With travel largely curtailed this summer, basic travel wellness procedures may get overlooked. But when it’s time to travel again, it’s wise to review some of the basics, such as getting enough sleep, eating well, pacing yourself, and making sure any medications are in order.
Guest writer Shaun DMello has some good tips and reminders for staying healthy on the road, especially for those past 50.
By Shaun DMello
The growing population of senior travellers is evidence that you can live a life of travel and adventure no matter your age — especially if you stay healthy. Adopting healthy habits won’t diminish your vacation fun – it’s just about making smart choices that allow you to keep having fun. Here are some you can incorporate into your travel routines:
- Fight Jet Lag… Continue reading
Most of us probably don’t travel for our health — but generally speaking, it’s a very good perk, especially for baby boomers.
Studies have shown that leisure travel can be good medicine.
There’s straight-up wellness travel, of course, such as visiting a health spa to lose weight.
But travel in and of itself can also do the job.
- Travel helps reduce stress and promote relaxation by taking a break from routine.
- Travel usually results in greater physical activity, particularly walking. But you might also learn tai chi in China, practice yoga in India, or bicycle around Europe.
- Travel promotes brain health by challenging us with new and different experiences and environments. It can potentially help ward off dementia and Alzheimer’s.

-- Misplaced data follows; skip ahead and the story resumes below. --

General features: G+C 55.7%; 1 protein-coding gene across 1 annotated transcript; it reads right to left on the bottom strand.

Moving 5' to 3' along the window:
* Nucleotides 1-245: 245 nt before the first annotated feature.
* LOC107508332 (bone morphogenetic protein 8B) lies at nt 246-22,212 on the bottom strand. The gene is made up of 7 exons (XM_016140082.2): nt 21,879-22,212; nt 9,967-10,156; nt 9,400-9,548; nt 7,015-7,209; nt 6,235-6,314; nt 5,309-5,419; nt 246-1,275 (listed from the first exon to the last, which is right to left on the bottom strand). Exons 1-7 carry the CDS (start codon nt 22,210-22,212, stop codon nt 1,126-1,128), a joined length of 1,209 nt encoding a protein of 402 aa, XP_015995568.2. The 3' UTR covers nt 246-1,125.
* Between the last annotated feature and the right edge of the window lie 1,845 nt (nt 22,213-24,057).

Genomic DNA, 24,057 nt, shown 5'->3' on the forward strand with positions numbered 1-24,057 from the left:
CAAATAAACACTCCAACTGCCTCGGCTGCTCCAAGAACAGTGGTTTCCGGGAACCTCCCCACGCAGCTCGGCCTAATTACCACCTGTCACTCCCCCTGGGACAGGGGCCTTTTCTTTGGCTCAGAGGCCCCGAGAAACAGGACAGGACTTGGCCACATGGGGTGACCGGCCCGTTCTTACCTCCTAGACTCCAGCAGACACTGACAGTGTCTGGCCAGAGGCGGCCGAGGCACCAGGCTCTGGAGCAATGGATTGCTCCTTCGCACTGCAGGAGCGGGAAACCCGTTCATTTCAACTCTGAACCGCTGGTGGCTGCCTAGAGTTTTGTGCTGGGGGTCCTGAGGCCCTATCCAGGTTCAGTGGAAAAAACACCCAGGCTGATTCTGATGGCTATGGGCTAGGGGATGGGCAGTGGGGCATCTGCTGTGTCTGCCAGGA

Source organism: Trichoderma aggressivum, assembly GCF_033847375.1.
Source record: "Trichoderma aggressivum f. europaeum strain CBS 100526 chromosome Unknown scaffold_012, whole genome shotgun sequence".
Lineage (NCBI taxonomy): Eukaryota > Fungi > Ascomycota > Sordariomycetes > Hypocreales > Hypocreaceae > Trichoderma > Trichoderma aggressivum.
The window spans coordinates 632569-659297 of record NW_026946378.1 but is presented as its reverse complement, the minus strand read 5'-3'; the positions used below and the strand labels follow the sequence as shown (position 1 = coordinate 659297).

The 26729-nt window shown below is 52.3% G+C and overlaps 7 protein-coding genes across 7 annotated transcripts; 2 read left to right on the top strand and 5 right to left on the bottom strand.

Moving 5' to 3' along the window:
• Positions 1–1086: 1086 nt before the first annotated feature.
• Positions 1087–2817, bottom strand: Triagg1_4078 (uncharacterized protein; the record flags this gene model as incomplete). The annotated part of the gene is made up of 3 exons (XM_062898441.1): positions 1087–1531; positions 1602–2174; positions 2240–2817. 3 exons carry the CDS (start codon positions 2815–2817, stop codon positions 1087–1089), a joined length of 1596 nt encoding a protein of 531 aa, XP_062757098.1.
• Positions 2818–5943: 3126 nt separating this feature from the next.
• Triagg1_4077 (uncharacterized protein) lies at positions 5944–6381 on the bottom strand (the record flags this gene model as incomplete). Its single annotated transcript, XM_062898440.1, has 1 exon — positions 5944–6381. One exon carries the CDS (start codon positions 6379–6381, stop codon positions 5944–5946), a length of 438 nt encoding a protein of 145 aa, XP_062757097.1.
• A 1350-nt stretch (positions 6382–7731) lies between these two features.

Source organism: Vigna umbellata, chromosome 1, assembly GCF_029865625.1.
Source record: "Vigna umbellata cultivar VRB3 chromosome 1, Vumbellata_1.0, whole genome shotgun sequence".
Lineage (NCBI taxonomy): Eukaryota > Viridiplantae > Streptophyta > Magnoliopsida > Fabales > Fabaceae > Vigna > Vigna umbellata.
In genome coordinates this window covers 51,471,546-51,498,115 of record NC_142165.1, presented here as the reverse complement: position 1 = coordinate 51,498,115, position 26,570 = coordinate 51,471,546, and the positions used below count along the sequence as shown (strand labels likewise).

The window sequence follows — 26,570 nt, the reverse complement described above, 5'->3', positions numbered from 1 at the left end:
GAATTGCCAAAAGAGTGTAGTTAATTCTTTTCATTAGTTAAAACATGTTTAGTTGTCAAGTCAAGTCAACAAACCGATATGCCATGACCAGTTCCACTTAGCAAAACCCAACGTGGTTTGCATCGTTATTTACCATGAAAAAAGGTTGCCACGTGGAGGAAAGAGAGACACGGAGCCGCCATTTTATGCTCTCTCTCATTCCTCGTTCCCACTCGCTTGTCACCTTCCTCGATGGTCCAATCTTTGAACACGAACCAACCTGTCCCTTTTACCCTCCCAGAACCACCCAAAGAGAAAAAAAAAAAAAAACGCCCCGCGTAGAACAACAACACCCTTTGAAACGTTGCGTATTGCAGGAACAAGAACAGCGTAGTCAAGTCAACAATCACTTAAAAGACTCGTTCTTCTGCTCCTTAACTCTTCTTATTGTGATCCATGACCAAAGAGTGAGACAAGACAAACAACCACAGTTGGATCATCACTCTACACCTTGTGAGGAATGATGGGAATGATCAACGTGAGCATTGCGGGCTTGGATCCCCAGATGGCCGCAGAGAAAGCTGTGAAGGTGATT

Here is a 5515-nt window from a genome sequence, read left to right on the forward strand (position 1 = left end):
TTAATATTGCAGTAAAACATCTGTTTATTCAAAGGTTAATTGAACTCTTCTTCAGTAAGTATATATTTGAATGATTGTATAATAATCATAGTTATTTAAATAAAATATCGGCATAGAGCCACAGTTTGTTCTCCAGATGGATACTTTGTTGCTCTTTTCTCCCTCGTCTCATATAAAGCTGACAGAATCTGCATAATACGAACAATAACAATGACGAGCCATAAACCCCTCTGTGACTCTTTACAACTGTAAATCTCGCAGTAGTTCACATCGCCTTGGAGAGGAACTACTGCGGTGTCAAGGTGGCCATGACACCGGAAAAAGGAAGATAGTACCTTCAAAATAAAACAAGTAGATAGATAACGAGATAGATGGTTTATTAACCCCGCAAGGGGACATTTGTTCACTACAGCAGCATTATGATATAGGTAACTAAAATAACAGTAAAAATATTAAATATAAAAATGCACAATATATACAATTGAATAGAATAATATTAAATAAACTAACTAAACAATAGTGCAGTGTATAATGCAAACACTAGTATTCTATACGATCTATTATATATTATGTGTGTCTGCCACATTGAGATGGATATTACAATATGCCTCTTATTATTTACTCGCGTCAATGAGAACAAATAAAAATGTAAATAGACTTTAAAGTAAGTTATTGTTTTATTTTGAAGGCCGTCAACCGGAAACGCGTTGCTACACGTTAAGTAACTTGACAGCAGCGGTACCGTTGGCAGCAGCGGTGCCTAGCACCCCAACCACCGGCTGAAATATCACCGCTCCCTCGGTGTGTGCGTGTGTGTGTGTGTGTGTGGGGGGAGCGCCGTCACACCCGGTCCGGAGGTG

- Travel can also help ward off depression… Continue reading
In our last post, we posed ten questions that might affect your health and well-being as a traveler. Here are the answers:
1. The direction in which you fly may influence the severity of your jet lag. Other conditions being equal, which direction is most likely to produce bad jet lag?
Answer: B, West to east. When flying west to east, especially across America, you’re more likely to encounter darkness when you arrive, which helps disrupt the body’s “inner clock” (jet lag is caused by disorientation by crossing time zones, which exposure to light seems to ameliorate). Assuming no time zones are crossed, there’s technically no jet lag at all flying north-south or south-north, though you can still feel the ill effects of a long flight.
2. One good way to counter the effects of jet lag is to:
Answer: D… Continue reading